BAGHDAD, Iraq - The United States handed over command of an area of southern Iraq to Poland's military yesterday, the incomplete transfer serving as a somewhat flawed model for the multinational cooperation the United States hopes to amplify. The degree to which continuing security problems afflict U.S. plans was underscored by the fact that the Marines are holding on to Najaf, the major religious seat within the area, for at least two weeks, to ensure the city remains stable. A car bomb there Friday killed 95 people, including one of the city's most revered clerics.
NEWS
By Hector Tobar and Hector Tobar,SPECIAL TO THE SUN | May 26, 2003
BUENOS AIRES, Argentina - After 18 months of uncertainty and political drama, Argentina bore witness to something refreshing yesterday - an elected president, taking the oath of office amid great pomp and ceremony before an assembly of international leaders. Unlike the four men who preceded him, Nestor Kirchner did not become president in the middle of the night, or as part of a national emergency, or with chunks of this cosmopolitan city occupied by riot police. "Our past is full of failures, pain, confrontations, [and]
NEWS
By Laura Barnhardt and Laura Barnhardt,SUN STAFF | March 15, 2003
Calling him a "cop's cop," Gov. Robert L. Ehrlich Jr. administered the oath of office yesterday to Col. Edward T. Norris, the 61st superintendent of the Maryland State Police. "What do I mean by cop's cop? He's someone who understands what cops do and stands by them," Ehrlich said. "He's aggressive. I like that. He's confident. He's intelligent. And he's loyal. This is a great day for our administration. It's a great day for the state of Maryland. Ehrlich said he was somewhat surprised to be swearing in Norris, because he hadn't been sure Norris would be willing to give up his job as police commissioner in Baltimore to take the state job. But the governor said he was glad to learn Norris wanted the challenge because the administration has laid out ambitious goals for the state police in providing security against terrorists.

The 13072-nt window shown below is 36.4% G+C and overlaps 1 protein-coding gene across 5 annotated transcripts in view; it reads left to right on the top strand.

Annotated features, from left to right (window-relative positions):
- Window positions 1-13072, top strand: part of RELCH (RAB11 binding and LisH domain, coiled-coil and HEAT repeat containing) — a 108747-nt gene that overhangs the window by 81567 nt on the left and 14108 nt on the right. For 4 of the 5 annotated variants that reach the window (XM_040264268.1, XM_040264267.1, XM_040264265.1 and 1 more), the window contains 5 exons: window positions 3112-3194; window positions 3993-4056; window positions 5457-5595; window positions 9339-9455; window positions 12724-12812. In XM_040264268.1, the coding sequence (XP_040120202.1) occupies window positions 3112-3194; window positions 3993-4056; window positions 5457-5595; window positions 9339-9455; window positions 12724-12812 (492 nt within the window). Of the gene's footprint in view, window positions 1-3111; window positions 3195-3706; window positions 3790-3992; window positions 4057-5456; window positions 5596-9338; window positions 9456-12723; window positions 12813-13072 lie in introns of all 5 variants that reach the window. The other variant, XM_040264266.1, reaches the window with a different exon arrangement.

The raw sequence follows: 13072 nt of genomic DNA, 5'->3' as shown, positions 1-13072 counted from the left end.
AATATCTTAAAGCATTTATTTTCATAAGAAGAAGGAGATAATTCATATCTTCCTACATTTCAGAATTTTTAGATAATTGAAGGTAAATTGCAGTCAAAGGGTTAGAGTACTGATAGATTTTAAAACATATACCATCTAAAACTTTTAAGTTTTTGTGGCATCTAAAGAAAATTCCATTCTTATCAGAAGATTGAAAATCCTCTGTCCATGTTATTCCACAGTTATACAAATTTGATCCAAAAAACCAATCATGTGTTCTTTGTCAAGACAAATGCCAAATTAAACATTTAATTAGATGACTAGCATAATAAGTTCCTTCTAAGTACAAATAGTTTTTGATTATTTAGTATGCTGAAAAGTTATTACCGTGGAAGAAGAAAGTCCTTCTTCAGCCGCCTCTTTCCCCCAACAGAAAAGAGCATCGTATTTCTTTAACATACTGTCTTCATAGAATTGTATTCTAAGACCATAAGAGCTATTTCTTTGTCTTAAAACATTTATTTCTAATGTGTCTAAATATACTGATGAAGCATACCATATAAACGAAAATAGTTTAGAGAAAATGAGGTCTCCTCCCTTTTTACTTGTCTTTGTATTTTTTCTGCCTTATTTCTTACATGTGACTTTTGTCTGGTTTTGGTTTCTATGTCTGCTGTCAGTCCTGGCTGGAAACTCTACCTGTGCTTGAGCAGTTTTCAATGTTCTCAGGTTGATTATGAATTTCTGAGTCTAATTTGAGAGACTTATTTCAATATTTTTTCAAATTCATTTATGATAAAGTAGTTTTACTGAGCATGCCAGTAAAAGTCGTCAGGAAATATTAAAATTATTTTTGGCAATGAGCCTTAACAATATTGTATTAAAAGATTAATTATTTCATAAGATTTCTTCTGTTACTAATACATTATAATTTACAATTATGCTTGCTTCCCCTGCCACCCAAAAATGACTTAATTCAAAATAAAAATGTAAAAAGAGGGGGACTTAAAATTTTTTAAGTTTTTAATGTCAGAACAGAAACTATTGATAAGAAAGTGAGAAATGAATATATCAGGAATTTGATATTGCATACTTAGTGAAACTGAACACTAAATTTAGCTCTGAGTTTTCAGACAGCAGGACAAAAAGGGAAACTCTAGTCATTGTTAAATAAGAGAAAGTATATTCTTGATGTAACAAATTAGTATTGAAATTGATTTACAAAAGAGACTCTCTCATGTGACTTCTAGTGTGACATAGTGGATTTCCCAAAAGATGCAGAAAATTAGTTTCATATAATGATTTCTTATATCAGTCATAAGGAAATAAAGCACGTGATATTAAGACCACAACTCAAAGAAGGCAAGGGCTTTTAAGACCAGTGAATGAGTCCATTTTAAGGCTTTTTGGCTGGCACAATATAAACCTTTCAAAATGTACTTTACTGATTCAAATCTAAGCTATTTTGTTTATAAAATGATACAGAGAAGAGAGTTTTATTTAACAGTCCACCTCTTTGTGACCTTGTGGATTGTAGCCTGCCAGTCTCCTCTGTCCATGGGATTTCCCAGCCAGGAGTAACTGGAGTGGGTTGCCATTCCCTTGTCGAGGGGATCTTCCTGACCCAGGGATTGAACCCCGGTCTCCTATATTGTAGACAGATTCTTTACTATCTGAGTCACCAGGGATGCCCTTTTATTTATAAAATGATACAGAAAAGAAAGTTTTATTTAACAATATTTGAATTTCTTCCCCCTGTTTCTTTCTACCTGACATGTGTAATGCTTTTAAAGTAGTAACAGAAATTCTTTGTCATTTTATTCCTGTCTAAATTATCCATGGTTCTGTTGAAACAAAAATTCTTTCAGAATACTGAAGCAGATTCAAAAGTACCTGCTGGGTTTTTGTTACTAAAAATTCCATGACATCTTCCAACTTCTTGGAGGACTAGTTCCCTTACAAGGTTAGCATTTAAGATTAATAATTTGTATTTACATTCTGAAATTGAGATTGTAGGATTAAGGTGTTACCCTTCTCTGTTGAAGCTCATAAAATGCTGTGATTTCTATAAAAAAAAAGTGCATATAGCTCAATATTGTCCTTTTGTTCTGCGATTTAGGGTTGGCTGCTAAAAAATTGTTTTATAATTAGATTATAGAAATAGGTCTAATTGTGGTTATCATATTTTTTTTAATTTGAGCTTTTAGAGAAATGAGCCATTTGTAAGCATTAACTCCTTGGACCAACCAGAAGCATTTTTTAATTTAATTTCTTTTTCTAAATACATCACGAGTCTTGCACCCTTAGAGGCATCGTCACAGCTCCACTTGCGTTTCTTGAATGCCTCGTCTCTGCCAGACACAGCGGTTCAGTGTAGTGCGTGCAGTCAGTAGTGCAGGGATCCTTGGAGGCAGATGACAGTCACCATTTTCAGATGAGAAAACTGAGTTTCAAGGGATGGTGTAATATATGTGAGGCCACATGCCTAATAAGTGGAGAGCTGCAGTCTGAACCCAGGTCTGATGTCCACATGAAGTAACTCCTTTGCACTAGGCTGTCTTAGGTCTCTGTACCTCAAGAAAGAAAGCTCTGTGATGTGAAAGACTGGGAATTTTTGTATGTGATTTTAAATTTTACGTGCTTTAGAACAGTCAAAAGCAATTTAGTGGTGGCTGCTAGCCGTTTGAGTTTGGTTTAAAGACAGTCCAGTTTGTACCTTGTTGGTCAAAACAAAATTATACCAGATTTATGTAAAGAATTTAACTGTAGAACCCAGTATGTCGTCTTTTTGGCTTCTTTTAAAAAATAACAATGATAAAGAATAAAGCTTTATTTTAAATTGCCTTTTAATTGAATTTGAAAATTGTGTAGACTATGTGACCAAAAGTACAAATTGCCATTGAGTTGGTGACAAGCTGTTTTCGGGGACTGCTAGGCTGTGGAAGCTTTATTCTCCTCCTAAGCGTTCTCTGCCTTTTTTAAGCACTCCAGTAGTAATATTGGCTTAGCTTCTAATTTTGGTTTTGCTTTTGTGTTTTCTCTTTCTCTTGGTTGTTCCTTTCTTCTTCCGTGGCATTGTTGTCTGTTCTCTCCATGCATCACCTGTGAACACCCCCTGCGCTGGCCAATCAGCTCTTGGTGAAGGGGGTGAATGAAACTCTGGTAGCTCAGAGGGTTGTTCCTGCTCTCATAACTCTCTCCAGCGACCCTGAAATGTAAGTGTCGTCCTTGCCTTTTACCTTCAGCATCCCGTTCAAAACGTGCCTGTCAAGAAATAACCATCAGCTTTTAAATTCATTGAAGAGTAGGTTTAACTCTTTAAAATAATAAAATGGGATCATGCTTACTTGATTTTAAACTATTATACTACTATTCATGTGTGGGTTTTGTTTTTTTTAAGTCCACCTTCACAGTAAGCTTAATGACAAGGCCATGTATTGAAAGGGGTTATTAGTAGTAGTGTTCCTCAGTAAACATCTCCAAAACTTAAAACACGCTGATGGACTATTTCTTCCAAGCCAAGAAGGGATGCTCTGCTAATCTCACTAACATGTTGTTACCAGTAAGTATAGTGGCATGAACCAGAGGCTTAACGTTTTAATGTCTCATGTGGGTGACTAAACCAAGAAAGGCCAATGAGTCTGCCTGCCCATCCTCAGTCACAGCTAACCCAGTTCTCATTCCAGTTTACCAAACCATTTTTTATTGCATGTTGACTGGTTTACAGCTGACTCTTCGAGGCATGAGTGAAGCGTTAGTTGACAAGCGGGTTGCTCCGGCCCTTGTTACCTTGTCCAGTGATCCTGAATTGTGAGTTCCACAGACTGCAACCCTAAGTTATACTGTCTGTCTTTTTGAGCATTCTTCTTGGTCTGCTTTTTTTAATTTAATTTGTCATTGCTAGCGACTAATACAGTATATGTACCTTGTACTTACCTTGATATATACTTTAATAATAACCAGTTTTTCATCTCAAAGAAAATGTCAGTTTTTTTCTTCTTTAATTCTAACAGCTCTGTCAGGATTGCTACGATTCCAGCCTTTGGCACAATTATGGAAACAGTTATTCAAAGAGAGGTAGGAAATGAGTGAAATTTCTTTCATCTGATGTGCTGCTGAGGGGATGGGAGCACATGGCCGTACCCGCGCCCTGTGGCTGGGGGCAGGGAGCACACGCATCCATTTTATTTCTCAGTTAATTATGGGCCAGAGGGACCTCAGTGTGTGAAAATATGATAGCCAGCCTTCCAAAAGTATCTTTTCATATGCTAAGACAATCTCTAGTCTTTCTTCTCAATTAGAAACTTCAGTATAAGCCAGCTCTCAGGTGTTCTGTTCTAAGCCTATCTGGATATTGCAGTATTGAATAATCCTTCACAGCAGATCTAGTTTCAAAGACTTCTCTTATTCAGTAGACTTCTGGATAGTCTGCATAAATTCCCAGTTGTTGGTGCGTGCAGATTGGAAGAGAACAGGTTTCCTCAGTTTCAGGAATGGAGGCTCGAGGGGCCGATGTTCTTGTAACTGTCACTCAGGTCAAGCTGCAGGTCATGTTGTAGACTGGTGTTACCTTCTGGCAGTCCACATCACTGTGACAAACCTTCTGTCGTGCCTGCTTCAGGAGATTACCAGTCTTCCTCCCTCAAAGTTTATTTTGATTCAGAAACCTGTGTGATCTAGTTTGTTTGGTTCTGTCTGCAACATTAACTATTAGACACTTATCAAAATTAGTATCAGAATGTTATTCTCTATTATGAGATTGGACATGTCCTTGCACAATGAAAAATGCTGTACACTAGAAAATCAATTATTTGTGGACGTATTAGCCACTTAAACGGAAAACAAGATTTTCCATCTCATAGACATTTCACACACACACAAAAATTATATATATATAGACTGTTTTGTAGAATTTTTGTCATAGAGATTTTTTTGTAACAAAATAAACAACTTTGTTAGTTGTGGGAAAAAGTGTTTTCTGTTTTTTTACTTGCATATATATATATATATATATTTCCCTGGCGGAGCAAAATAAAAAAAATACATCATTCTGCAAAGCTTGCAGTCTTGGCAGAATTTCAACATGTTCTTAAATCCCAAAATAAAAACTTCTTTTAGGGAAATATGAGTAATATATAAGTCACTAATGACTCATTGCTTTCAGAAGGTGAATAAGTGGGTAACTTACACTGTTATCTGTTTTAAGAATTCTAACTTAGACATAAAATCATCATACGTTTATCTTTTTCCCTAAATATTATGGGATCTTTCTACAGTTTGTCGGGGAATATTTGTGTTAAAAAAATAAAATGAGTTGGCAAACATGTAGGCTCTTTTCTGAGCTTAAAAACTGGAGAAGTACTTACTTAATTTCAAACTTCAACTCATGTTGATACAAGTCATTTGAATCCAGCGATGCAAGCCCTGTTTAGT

NEWS
By David Nitkin and David Nitkin,SUN STAFF | January 15, 2003
When Robert L. Ehrlich Jr. takes an oath today to become Maryland's 60th governor, the longest stretch of single-party executive rule in state history will end in an instant. The swearing-in ceremony, scheduled for noon inside the stately Senate chambers in the State House and repeated minutes later outside, will immediately confer upon the Timonium Republican more power than he has ever held. Historians and political scientists agree that Maryland's governor wields enormous authority - almost single-handedly crafting a $22 billion budget and handing out thousands of patronage jobs.
NEWS
By Lynn Anderson and Lynn Anderson,SUN STAFF | December 3, 2002
The face of Anne Arundel's government took on a new look yesterday as the seven County Council members - four incumbents and three newcomers - were sworn into office in an emotional ceremony, and County Executive Janet S. Owens quietly prepared for potential changes in her executive Cabinet. Owens, a Democrat from Millersville who was inaugurated for her second term Sunday, asked her Cabinet members to submit letters of resignation to Chief Administrative Officer John M. Brusnighan by tomorrow.